The CARES Act, Amazon, and Labor Supply
A no longer infinite, expendable workforce
A good friend who runs a couple of pizza restaurants started complaining to me about how the CARES Act unemployment insurance was so generous that he'd lose all of his staff. He had never previously done delivery, but had retooled his staff to launch a delivery service, and made a promise to not cut any hours or lay anyone off. After the CARES Act details were released, employees started asking to be laid off.
My first reaction to him was, don't be an asshole like Lindsey Graham; the government needs to be as generous as possible. But once I started to look at the math, it does get quite interesting, especially with regards to freelancers / gig workers, who are, for the first time, eligible for this. The key is the extra $600 a week from the federal government.
The nationwide average for unemployment insurance is around $300 a week in benefits. So in the past, filing for unemployment would give you ~$1200 a month. With the $600 a week injection, you're suddenly at $3600. Assuming a 40-hour workweek, receiving unemployment is now the equivalent of a $22.50 hourly wage.
My friend's complaint was that he would have to pay $23/hour to compete with unemployment which would kill his business. While the pro-labor side of me felt the urge to label him a Koch Brothers-ian dick, it was intriguing: Did we just backdoor America into a $23 minimum wage?
Could this subtly shift the entire American attitude to lower-wage service work?
Disclaimer: I’m aware that the actual disbursement of the unemployment insurance is a mess right now, especially for freelancers. I really hope states can get things together.
DELIVERY AND WAREHOUSE WORKERS
Which brings me to Amazon and all the warehouse and delivery workers making sure people are getting their packages.
If you’re an Amazon customer, here’s how you can practice real social distancing: stop clicking the “Buy now” button. Go to the grocery store instead. You might be saving some lives.
That’s from an op-ed written by Chris Smalls, the Amazon employee who was recently fired. According to him, for organizing an employee walkout. According to the company, for violating COVID-related health restrictions. More on this in just a bit.
The ethics of online delivery are a worthwhile debate right now. I’m torn. But this is bigger than simply “tipping your delivery guy”.
There are good logistics companies and bad ones. Companies that treat their workers well and prioritize safety, and those that don’t. Amazon is not the good kind. It’s always been their competitive advantage.
The Amazons of the world were built on cost structures that rest on the assumption that the warehouse and delivery folks were expendable. An effectively infinite supply of labor meant, in the hierarchy, these workers knew where they stood. It's how workers literally died while working, long before the pandemic, yet the company didn't have to change anything.
I've always wondered how much of Amazon's delivery speed is genuine technological innovation (robots and such) versus just working their workers more ruthlessly than anyone else. The Amazon vs. labor debate is going to get really interesting in the coming weeks. What happens when your supply of labor is no longer infinite? When people start having to make a literal life-or-death decision on a paycheck vs. their safety? And relevant to the CARES Act, could the federal government begin to, almost shockingly, make the decision a more palatable one for service workers?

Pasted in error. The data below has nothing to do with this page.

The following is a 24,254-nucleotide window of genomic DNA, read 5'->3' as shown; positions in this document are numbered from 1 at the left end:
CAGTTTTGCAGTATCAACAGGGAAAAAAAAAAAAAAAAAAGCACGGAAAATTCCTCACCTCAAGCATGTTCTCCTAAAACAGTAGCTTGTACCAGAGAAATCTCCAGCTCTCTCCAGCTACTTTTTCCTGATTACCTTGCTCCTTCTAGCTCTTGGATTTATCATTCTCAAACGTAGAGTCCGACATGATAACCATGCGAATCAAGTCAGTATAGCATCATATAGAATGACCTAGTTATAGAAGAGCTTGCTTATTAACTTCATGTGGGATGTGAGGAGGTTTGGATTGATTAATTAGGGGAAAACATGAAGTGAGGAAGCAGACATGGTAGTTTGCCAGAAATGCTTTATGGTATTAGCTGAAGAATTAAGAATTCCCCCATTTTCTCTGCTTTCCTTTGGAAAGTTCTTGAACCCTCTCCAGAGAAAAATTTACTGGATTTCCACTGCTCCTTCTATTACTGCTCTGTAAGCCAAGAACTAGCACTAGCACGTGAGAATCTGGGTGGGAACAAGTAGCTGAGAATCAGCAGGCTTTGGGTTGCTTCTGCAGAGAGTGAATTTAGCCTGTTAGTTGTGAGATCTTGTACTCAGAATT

At least 30 warehouses have had outbreaks of COVID, yet Amazon just added temperature screenings and is only now going to have its workers wear masks:
Amazon is also keeping its promise to deliver masks to workers; it ordered "millions" of masks several weeks ago that will be distributed to employees starting Thursday. Masks will be available at "all locations" by next week. The company has also worked to keep disinfectant wipes and hand sanitizer readily available.
Could the world's fastest supply chain not get masks to its employees in a time period of "less than several weeks"? Especially when there was a clear danger? I know of infinitely smaller logistics centers that implemented temperature screenings in late Feb because it was the simplest, baseline safety measure one could take. This stuff shouldn’t be reactive.
Who you buy from is going to become an increasingly important decision. If you were at all worried about Amazon’s concentration of power in online retail, then you should be terrified when the FT calls them the Red Cross and the Canadian government asks them to distribute medical supplies. As I see more and more storefronts shuttered on 1st Avenue in NYC, and I just buy less stuff, every purchase feels like it matters more.
Buy stuff but remember you’re defining the future of American commerce. That might sound a bit bombastic but this is all going to move really fast. In a few months, retail will look nothing like it did before all this. Try to push companies to treat their front-line workers a bit better.
And Amazon, man, you really see feel the scorn. This VICE piece is almost shocking:
Leaked notes from an internal meeting of Amazon leadership obtained by VICE News reveal company executives discussed a plan to smear fired warehouse employee Christian Smalls, calling him “not smart or articulate” as part of a PR strategy to make him “the face of the entire union/organizing movement.”